Monday, November 22, 2010

The economic benefits of transgenic maize and the free rider problem

Maize field after harvest
Recently I read in a Dutch newspaper an article about the economic effects of the cultivation of genetically manipulated maize, in this case Bt corn. Bt corn produces a toxin that is poisonous to the European corn borer, one of the pests of corn. According to the article, a study on the effects of Bt corn in the Midwest of the USA published in Science showed that also on fields where non-manipulated corn was grown the population of the European corn borer decreased with 28 till even 73 percent. The introduction of Bt corn in the region has led to an economic benefit of 6.9 milliard dollars since 1996. However, almost two third of the benefit falls to farmers who do not cultivate Bt corn, but they do not have to pay for the license.
Coen van Wagenberg from Wageningen University speaks here of a free rider effect. Usually a free rider is defined as a person who profits by a public resource without paying a fair share in its costs. You live in an area protected by dikes but don’t want to pay the land draining rates from which the dikes are paid. You take the train but don’t buy a ticket. When there are too many free riders, dikes will not be constructed, public transport will not ride any longer for lack of money and everybody suffers, including the free rider. Therefore the state forces everybody to pay his share and tries to catch fare dodgers. In van Wagenberg’s view, also farmers who do not cultivate Bt corn in a region where other farmers do: The former take advantage of what the latter do, but they do not pay for the costs. The free market, so van Wagenberg, does not work here. Therefore the state must interfere and make that everybody in a region where transgenic maize is grown pays his share in the costs.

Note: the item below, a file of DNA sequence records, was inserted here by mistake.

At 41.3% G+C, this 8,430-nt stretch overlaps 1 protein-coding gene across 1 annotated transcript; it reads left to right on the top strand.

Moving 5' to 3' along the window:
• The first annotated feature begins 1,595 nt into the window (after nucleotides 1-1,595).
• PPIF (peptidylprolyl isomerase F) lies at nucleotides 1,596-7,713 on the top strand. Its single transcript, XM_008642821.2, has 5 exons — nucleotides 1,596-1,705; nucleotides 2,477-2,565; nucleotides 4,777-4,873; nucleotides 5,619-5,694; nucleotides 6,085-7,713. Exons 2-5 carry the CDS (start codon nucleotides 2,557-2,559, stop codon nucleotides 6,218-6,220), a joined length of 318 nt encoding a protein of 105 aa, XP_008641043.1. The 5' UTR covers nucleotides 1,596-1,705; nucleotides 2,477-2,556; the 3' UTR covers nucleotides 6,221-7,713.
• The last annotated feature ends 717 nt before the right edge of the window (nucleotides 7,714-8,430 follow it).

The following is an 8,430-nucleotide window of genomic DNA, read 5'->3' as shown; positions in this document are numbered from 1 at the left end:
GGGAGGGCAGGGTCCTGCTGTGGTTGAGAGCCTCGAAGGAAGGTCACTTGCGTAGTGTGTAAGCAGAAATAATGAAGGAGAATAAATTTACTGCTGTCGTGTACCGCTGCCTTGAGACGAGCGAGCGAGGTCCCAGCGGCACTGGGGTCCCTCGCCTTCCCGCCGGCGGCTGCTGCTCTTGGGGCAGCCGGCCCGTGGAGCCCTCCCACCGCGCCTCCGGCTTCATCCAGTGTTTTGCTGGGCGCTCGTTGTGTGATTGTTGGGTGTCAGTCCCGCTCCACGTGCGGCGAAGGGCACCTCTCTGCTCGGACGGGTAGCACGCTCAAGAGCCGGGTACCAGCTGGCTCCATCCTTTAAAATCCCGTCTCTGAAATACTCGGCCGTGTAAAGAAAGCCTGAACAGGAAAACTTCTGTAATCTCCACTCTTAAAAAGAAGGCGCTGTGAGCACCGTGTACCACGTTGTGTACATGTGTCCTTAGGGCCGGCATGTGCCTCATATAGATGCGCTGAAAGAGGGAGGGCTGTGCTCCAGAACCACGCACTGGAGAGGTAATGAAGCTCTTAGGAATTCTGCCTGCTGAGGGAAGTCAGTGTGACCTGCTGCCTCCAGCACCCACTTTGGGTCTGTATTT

At first thoughts the argument seems reasonable: everybody profits by transgenic maize, so everybody has to pay for it. But is this really a case of free riding? I think it is not. Actually the arguments turns the world upside down and it limits freedom in the name of freedom. For does a person have to pay for his neighbour’s decisions?
I live in a terraced house. In winter I set the thermostat of my central heating on 19oC, while my neighbours left and right prefer 21oC. Then warmth flows through the walls to my house and my heating costs are reduced a bit. I profit by what they pay for their heating. Must I pay my neighbours then in order to equalize my benefit? I guess that nobody would get the idea. Everybody is free to choose how warm or cold his house will be and if a neighbour will have it warmer, she must accept that some warmth goes to the neighbour next-door.